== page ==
The neighborhood streets are straight out of the American Dream. Lushly landscaped front yards and shaded streets lined with soaring trees provide a protective green canopy for neighborhood kids to play and ride their bikes and for parents to take a stroll.
It all sounds idyllic, but the residents of New Dorp in Staten Island say they live in fear every day that they or their children will be killed by a falling tree branch from the hundreds of aging trees that they claim are poorly maintained by the city.
The residents are terrified that in the event of even a mild storm, one of the thousands of untrimmed tree branches overhead will come crashing down on a house, a car, or worse, a neighbor or a child. The residents say there are also tangles of electrical wires running through the branches that are a dangerous fire hazard if a branch comes down.
George Kuzar, a New Dorp resident for 45 years, said he can clearly see overhanging branches that are cracked and ready to fall. In early July, he called the city emergency number to have the branches taken down. A city employee came by and left him a note saying that it was a “top priority” situation, but Kuzar said that no one has come by since.
“We don’t get any results and the fear is someone could just be walking and a branch could fall and hit someone. We never let the kids play in the front because of it,” Kuzar said.
Inadequate staff to care for 2.5 million trees
New York City is grossly understaffed when it comes to pruning and maintaining dangerous tree branches or cutting down hazardous dead trees. The Parks Department admits that the trees lining the streets in the five boroughs are pruned on average only once every 15 years, which is double the time frame of previous years when pruning took place every seven years. The city tree maintenance budget in 2007 was $4.7 million. By 2012, that budget had been slashed to $1.45 million.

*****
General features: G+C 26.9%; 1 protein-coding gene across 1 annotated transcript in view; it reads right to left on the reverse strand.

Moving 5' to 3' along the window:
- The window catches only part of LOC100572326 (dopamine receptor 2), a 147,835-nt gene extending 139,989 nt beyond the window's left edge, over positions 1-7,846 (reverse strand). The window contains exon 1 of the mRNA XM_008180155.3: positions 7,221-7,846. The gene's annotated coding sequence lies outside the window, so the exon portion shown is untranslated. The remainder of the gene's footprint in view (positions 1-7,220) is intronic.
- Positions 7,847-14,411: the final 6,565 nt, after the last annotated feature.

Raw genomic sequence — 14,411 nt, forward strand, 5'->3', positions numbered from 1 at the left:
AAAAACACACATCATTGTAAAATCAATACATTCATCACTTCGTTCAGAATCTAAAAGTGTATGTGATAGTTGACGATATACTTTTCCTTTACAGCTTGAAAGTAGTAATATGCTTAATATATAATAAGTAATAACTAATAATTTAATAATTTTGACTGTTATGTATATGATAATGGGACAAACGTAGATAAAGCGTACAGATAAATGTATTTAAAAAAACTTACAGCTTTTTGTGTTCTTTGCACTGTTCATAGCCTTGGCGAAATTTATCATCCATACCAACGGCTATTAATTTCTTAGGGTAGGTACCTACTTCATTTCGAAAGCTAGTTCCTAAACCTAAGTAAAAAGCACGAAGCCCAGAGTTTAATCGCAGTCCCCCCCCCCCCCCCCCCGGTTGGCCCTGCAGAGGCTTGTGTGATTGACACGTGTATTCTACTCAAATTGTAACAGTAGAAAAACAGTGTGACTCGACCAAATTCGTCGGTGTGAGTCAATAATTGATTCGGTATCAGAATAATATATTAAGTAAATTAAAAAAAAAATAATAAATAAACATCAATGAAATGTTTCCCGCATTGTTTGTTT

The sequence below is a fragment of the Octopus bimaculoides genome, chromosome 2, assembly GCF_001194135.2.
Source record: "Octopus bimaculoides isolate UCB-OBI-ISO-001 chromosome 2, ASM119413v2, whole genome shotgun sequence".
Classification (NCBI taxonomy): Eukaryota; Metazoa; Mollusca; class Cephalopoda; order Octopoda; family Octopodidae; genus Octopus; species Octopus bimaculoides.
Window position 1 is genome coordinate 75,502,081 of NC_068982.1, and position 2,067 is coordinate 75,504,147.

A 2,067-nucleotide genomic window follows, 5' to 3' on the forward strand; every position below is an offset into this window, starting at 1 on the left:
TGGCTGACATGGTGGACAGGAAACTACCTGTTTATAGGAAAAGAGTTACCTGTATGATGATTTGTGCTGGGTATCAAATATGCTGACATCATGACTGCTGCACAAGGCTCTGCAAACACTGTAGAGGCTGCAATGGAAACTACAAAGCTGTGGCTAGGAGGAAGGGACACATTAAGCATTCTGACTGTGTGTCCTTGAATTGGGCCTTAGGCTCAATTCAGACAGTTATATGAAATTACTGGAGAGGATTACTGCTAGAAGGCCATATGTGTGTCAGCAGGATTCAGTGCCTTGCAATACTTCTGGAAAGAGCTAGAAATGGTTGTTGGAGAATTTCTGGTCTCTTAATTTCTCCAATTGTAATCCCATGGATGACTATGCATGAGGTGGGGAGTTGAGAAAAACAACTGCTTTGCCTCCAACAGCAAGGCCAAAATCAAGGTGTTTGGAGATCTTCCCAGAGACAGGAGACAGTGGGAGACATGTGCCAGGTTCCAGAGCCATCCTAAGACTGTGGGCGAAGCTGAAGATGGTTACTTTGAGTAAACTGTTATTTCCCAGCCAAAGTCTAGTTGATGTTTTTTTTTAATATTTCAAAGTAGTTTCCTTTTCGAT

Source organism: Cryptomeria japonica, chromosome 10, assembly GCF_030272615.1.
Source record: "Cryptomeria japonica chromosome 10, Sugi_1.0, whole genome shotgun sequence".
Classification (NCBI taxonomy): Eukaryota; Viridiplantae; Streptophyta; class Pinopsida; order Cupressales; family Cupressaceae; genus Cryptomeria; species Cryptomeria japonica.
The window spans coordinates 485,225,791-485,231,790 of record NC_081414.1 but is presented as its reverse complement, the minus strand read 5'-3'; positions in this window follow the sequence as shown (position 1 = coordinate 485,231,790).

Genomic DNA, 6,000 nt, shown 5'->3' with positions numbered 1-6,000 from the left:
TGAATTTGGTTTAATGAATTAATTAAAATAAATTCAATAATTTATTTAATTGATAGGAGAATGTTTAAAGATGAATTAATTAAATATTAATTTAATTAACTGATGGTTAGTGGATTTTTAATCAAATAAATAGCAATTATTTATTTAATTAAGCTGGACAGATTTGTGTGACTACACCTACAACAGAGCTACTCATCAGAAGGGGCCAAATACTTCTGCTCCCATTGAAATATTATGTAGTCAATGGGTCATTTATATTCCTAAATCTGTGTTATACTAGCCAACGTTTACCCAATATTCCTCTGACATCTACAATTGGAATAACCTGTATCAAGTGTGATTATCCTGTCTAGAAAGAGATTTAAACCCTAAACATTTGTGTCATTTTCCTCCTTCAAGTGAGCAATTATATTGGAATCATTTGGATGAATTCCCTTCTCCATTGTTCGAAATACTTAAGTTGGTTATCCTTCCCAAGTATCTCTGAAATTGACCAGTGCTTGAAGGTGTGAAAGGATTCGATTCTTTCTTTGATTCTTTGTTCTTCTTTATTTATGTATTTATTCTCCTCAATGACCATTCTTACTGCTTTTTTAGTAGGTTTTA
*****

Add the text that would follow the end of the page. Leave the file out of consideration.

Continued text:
The fact remains that the owner of a tree, whether it be the city or a home owner, has a responsibility to routinely prune and care for the tree. This includes regular inspections for dying limbs, insect infestation, fungus, or other types of disease. If the tree is found to be diseased or dying, the tree must be taken down and removed. If the city or the owner fails to act and an injury or death to a passerby results, the victim may be entitled to legal compensation.
When legal action is warrranted
Attorneys for the city will often employ a “scorched earth” or ”take no prisoners” type of defense to prevent having to pay a settlement, but an experienced personal injury lawyer knows his or her client’s rights and is rarely cowed by such tactics.
The New York personal injury lawyers at Edelman, Krasin & Jaye have many years of know-how investigating fallen tree branch accidents in New York City and Long Island. If you or a family member have suffered a personal injury or death from a fallen tree branch, we will get to the bottom of which party or parties may be responsible so that you can be rightfully compensated for your loss, be it the city, a property owner, or even the Parks Department.
Keep in mind that you have 90 days to file a notice of claim in any fallen tree lawsuit involving New York City. A personal injury lawsuit must be filed within 1 year and 90 days. The statute of limitations for wrongful death cases is two years from the date of death. To learn more about your legal options, call 1-800-469-7429.